What can you share about your training for German therapists? Who are they? How many? Is it a full IFS training or specialized?

 

I am not sure if you want to report most of this because of room in the article, but I will answer the questions:

 

I have been offering training in Europe for more than 20 years, twice a year. My training in Germany specializes in the integration of IFS and spirituality. Most of the therapists in the training have many years of experience as therapists and are looking to add spirituality integrated with IFS principles and skills to their practice. I usually run three, two years trainings at a time in different locations in Germany with about 20 participants each. I follow up with on-going advanced training groups.

 

How are both therapists and recipients/clients responding to IFS?

 

In Germany I have more people wanting to take my training than I can offer it to, especially now that I am offering the work in Jordan I have had to reduce my time. Twice a year I travel to Germany for 6 weeks to offer training and the income from these workshops gives me enough income that I can comfortably pay for my own expenses and volunteer my services in Jordan.

The therapists in Jordan have been very enthusiastic about the integrative model. One of the most useful tools that the therapists can readily use are the “InnerActive Cards” created by the illustrator of our book, Sharon Eckstein. She donated sets of cards for me to give to the therapists and they report readily having very positive results in bringing a parts work perspective to their work, even though their therapeutic interventions remain what they were trained in, since I have only just now started a training in the therapeutic methods themselves.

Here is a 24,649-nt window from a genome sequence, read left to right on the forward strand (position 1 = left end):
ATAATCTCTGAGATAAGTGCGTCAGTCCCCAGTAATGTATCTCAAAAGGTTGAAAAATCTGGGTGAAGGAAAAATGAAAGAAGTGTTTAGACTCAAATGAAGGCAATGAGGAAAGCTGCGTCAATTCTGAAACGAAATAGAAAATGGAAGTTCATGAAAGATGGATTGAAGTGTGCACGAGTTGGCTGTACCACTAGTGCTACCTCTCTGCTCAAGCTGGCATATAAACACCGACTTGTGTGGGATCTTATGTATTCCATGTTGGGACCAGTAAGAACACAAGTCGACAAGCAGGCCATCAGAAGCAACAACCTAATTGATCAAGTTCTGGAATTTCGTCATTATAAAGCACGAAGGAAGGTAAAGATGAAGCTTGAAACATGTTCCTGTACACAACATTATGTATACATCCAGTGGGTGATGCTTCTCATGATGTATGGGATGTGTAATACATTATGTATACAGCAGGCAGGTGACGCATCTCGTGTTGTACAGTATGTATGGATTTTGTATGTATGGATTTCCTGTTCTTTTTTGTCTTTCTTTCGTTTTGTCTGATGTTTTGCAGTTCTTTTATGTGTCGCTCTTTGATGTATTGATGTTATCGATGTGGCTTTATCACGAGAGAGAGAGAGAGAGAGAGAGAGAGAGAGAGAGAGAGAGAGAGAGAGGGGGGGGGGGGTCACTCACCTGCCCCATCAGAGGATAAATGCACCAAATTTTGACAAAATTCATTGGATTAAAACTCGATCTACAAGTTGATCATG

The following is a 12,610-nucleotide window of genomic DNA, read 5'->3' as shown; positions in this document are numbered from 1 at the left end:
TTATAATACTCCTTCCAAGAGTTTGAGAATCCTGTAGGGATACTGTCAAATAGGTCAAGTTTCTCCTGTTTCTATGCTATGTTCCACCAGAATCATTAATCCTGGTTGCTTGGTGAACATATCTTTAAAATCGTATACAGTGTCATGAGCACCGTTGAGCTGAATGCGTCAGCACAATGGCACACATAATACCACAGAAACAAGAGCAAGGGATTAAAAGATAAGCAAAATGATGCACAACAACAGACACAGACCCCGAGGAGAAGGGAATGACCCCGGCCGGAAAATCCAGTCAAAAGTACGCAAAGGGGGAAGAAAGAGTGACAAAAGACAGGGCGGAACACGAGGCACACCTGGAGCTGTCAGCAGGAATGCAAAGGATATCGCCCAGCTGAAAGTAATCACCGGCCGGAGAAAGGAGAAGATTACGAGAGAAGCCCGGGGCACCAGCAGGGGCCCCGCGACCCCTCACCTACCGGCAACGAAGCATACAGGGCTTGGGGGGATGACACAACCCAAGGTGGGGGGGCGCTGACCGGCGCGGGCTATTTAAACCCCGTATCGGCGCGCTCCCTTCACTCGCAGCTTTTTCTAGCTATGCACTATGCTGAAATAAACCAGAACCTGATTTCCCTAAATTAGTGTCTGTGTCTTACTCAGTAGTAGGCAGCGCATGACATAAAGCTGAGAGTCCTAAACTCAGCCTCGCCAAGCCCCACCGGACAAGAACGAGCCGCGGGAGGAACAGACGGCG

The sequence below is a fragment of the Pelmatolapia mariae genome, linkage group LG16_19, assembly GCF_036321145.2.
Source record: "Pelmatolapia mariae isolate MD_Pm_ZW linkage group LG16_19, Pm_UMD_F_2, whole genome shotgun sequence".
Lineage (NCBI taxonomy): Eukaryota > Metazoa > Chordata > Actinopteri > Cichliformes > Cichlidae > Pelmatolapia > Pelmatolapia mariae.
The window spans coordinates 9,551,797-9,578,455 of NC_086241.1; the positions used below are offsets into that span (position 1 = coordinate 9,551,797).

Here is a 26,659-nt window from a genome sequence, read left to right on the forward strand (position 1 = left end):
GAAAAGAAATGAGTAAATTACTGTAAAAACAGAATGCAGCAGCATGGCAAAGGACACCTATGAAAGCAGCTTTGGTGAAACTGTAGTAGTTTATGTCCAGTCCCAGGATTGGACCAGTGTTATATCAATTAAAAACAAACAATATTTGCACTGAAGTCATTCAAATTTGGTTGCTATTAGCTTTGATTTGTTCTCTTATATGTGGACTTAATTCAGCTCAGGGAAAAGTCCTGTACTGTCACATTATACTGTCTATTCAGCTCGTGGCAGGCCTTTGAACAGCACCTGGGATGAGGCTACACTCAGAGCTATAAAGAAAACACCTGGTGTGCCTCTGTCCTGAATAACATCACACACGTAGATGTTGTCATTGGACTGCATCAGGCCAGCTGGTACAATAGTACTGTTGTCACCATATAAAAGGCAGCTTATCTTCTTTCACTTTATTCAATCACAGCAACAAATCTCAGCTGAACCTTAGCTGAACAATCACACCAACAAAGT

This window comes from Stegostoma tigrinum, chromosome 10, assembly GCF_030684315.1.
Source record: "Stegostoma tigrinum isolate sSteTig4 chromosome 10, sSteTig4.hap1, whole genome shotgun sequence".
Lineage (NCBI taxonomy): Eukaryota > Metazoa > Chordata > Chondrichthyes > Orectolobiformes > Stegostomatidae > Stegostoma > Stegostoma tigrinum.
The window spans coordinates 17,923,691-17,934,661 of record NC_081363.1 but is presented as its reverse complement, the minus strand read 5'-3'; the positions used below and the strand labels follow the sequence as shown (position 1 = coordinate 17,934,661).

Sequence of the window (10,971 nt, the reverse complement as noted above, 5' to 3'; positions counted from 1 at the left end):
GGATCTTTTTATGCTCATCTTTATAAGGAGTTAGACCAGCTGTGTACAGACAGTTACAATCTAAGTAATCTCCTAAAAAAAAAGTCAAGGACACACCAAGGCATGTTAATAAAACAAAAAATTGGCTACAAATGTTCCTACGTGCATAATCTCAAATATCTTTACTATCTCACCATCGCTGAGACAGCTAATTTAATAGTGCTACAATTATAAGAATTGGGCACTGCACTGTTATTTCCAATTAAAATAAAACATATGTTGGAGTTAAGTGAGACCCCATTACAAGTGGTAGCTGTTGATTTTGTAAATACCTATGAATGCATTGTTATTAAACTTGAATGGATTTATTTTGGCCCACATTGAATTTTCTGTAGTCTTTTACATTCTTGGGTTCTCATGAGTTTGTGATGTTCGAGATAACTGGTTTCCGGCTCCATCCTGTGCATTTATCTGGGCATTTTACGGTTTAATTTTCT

Where are the recipients? Jordan, Syria, elsewhere?

Right now, my work focuses on refugees in Jordan, as well as helping mental health professionals in Germany who are working with their Syrian, Iraqi Afghan refugees.

 

Would you have any high-resolution images we could use? Either the group of therapists being trained, refugees (thinking anonymous group image), or others (perhaps yourself)?

 

I have inserted two pictures. The second is of the artists in the camp showing some of their work. The women not comfortable with the image being used publicly have covered their faces with their pictures so it is ok to use this picture. The first picture is one of my training groups and I would need to clear its use if you would like to use it publicly and I believe permission would be given.